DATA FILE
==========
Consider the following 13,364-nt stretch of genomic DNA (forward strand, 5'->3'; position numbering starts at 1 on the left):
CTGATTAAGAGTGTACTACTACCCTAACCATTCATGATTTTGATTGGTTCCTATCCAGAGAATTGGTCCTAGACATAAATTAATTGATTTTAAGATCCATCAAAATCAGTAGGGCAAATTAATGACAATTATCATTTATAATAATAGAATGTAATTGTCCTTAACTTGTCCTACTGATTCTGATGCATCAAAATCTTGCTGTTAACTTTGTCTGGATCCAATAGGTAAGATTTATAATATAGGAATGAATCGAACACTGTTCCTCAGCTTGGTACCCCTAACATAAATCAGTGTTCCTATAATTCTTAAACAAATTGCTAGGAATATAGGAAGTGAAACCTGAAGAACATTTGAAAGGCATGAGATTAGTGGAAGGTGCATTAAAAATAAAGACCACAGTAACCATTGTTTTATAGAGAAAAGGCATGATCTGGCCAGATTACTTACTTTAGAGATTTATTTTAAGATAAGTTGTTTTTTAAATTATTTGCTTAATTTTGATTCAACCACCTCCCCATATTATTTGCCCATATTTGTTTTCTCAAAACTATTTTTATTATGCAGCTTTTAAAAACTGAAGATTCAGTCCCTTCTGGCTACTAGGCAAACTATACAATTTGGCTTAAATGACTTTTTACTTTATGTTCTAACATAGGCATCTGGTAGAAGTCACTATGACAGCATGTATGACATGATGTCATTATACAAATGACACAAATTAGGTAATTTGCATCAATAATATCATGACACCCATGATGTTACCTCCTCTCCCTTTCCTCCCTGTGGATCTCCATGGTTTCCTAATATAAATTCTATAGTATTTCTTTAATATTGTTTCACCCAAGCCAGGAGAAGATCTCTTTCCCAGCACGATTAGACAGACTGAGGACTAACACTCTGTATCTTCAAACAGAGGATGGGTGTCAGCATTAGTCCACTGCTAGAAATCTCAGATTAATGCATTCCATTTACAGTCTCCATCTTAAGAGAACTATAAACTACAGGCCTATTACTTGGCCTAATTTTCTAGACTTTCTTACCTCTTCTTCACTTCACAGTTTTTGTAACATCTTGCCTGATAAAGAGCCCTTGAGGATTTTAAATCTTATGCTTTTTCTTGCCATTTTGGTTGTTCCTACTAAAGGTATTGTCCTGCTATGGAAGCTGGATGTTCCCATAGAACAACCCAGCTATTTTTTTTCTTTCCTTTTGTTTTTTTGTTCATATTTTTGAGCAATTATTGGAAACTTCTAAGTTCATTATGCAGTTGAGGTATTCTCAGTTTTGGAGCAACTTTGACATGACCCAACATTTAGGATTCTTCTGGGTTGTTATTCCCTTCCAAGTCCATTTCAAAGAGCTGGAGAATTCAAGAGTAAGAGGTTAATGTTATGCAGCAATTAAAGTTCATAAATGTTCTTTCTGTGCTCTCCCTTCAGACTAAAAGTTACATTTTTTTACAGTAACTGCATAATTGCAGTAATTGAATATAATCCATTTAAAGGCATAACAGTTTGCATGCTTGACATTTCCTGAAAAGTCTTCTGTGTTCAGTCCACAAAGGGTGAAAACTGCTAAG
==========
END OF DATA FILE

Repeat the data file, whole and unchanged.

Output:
Consider the following 13,364-nt stretch of genomic DNA (forward strand, 5'->3'; position numbering starts at 1 on the left):
CTGATTAAGAGTGTACTACTACCCTAACCATTCATGATTTTGATTGGTTCCTATCCAGAGAATTGGTCCTAGACATAAATTAATTGATTTTAAGATCCATCAAAATCAGTAGGGCAAATTAATGACAATTATCATTTATAATAATAGAATGTAATTGTCCTTAACTTGTCCTACTGATTCTGATGCATCAAAATCTTGCTGTTAACTTTGTCTGGATCCAATAGGTAAGATTTATAATATAGGAATGAATCGAACACTGTTCCTCAGCTTGGTACCCCTAACATAAATCAGTGTTCCTATAATTCTTAAACAAATTGCTAGGAATATAGGAAGTGAAACCTGAAGAACATTTGAAAGGCATGAGATTAGTGGAAGGTGCATTAAAAATAAAGACCACAGTAACCATTGTTTTATAGAGAAAAGGCATGATCTGGCCAGATTACTTACTTTAGAGATTTATTTTAAGATAAGTTGTTTTTTAAATTATTTGCTTAATTTTGATTCAACCACCTCCCCATATTATTTGCCCATATTTGTTTTCTCAAAACTATTTTTATTATGCAGCTTTTAAAAACTGAAGATTCAGTCCCTTCTGGCTACTAGGCAAACTATACAATTTGGCTTAAATGACTTTTTACTTTATGTTCTAACATAGGCATCTGGTAGAAGTCACTATGACAGCATGTATGACATGATGTCATTATACAAATGACACAAATTAGGTAATTTGCATCAATAATATCATGACACCCATGATGTTACCTCCTCTCCCTTTCCTCCCTGTGGATCTCCATGGTTTCCTAATATAAATTCTATAGTATTTCTTTAATATTGTTTCACCCAAGCCAGGAGAAGATCTCTTTCCCAGCACGATTAGACAGACTGAGGACTAACACTCTGTATCTTCAAACAGAGGATGGGTGTCAGCATTAGTCCACTGCTAGAAATCTCAGATTAATGCATTCCATTTACAGTCTCCATCTTAAGAGAACTATAAACTACAGGCCTATTACTTGGCCTAATTTTCTAGACTTTCTTACCTCTTCTTCACTTCACAGTTTTTGTAACATCTTGCCTGATAAAGAGCCCTTGAGGATTTTAAATCTTATGCTTTTTCTTGCCATTTTGGTTGTTCCTACTAAAGGTATTGTCCTGCTATGGAAGCTGGATGTTCCCATAGAACAACCCAGCTATTTTTTTTCTTTCCTTTTGTTTTTTTGTTCATATTTTTGAGCAATTATTGGAAACTTCTAAGTTCATTATGCAGTTGAGGTATTCTCAGTTTTGGAGCAACTTTGACATGACCCAACATTTAGGATTCTTCTGGGTTGTTATTCCCTTCCAAGTCCATTTCAAAGAGCTGGAGAATTCAAGAGTAAGAGGTTAATGTTATGCAGCAATTAAAGTTCATAAATGTTCTTTCTGTGCTCTCCCTTCAGACTAAAAGTTACATTTTTTTACAGTAACTGCATAATTGCAGTAATTGAATATAATCCATTTAAAGGCATAACAGTTTGCATGCTTGACATTTCCTGAAAAGTCTTCTGTGTTCAGTCCACAAAGGGTGAAAACTGCTAAG